He wanted to modify the structure of the “oriental” eye into a more “western” look. Millard was unable to find a consenting patient until a Korean translator requested undergo the operation for eyes that had a more “round appearance”, stating that the “because of the squint in his slant eyes, Americans could not tell what he was thinking and consequently did not trust him” in which Millard agreed with his sentiment.[32] Millard then found inspiration to pave the way to conduct his own research on performing double-eyelid surgery when he could not find any journals translated in English.

Although the double-eyelid surgery was already performed in small bulks in Japan, Hong Kong, and Korea, Millard’s incorporation had changed the motivation and techniques for plastic surgery in Korea. Millard stated he wanted to reduce the “Asian-ness” by making a higher nose bridge by implanting more cartilage to the nose and widening the eyes by tearing the inner fold of the eye for a look of a longer eye, removed the fat in the eyelid that causes the monolid, and sutured the skin on the eyelid to create the double-eyelid fold.[33] There were many plastic surgeries of this nature performed on various Koreans during this era and before he left the country, trained numerous local doctors on his techniques.

Free the corset movement[edit]

After the #MeToo movement, when women shared their sexual assault and harassment stories, Korean women started to question their beauty standards and created the free the corset movement. Its name comes from the idea that societal oppression of women is like being bound in a corset. Korean women have taken to social media in a backlash against unrealistic beauty standards that requires them to spend hours applying makeup and performing extensive skincare regimes, which often involve ten steps or more.[34] Some Korean women have destroyed their makeup, cut their hair, and rejected the pressures of getting surgery.[34][35] The purpose of the movement is to create space for Korean women to feel comfortable with themselves and not have social pressures limit their identity.[36] Critics of the movement think that women can make their own choices to wear makeup or not.[37]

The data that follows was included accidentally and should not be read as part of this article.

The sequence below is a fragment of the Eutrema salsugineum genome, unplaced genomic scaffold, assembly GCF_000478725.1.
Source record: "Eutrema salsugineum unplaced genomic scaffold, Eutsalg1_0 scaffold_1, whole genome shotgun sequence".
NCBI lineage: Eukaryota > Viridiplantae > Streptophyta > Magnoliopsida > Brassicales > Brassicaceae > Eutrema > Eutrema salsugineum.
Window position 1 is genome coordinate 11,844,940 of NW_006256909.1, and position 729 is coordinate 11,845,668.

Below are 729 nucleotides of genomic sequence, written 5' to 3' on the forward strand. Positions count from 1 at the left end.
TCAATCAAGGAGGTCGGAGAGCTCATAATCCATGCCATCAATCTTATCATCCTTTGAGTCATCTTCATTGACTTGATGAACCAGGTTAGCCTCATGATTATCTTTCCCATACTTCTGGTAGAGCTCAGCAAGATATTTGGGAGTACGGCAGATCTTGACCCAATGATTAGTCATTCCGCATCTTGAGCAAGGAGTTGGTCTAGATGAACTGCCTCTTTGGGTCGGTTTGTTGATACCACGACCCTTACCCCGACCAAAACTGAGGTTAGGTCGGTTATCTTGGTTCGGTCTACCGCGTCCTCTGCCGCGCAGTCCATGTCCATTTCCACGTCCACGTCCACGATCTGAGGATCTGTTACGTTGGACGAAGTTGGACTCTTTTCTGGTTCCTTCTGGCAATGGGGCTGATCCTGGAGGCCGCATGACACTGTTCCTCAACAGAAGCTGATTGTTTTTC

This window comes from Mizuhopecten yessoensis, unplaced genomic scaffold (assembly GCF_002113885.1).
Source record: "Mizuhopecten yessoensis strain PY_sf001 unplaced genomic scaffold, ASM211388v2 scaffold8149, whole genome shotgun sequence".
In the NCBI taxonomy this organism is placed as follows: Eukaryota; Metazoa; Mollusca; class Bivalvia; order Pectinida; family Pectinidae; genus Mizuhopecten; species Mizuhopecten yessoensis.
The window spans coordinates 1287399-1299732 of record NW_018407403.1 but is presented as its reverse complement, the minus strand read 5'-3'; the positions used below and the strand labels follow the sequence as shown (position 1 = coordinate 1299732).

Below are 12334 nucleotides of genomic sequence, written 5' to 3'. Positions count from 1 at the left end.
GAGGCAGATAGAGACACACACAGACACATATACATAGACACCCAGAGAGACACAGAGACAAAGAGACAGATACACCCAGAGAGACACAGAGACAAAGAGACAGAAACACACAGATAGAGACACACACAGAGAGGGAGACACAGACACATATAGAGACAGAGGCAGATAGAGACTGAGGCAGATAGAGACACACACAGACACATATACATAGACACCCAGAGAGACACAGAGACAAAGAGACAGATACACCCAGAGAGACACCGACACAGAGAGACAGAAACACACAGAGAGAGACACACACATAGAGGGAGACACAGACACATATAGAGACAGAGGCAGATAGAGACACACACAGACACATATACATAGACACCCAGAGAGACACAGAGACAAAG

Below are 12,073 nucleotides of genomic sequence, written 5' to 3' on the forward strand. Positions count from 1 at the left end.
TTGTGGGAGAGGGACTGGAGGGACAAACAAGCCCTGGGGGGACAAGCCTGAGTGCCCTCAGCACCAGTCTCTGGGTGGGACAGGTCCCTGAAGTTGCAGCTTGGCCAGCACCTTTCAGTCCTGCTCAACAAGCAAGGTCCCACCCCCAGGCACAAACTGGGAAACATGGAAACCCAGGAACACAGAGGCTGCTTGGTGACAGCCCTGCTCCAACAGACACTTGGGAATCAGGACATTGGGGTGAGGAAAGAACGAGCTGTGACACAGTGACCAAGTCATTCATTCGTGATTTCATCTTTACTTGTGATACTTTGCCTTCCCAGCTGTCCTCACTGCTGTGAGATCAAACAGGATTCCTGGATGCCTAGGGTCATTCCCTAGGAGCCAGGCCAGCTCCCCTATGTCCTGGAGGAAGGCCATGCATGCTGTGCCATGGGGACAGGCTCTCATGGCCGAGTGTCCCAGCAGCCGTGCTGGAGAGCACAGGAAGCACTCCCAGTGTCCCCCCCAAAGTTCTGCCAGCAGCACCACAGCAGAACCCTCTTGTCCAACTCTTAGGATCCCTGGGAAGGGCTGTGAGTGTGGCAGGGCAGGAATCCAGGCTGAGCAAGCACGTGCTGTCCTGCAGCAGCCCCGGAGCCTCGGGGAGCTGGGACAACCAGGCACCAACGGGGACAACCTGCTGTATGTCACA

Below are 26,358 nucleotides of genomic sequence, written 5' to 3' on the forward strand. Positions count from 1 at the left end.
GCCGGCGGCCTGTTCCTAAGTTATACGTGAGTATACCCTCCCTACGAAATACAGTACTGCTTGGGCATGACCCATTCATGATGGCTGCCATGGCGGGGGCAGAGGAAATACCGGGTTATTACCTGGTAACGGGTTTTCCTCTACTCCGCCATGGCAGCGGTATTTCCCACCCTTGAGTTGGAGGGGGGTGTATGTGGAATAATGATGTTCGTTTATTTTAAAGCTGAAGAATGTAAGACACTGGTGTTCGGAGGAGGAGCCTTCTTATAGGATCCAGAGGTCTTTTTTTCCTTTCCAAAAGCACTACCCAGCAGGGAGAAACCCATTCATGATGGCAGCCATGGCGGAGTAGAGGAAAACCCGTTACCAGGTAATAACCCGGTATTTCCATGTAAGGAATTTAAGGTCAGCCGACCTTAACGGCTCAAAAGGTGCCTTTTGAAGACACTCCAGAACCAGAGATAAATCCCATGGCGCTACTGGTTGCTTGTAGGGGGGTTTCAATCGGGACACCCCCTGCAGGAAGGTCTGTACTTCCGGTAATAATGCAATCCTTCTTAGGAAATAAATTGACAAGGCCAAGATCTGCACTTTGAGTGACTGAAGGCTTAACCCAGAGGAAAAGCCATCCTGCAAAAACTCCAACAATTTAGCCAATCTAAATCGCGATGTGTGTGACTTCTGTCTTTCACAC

Male beauty standards[edit]

While expectations of female beauty usually outweigh male expectations, South Korea is notable for the standards placed on men. South Korea has become one of the beauty capitals of the world for male beauty. Dissimilar to the West, it is still a misconception that the South Korean beauty industry exclusively focuses on women. Make-up is not seen as a gendered product and South Korea itself is proud to advertise many brands and products that are available to men. One of the reasons for this standard is the Korean Pop music culture or K-Pop. In the Western hemisphere, the population has a different understanding when it comes to the attractiveness of males.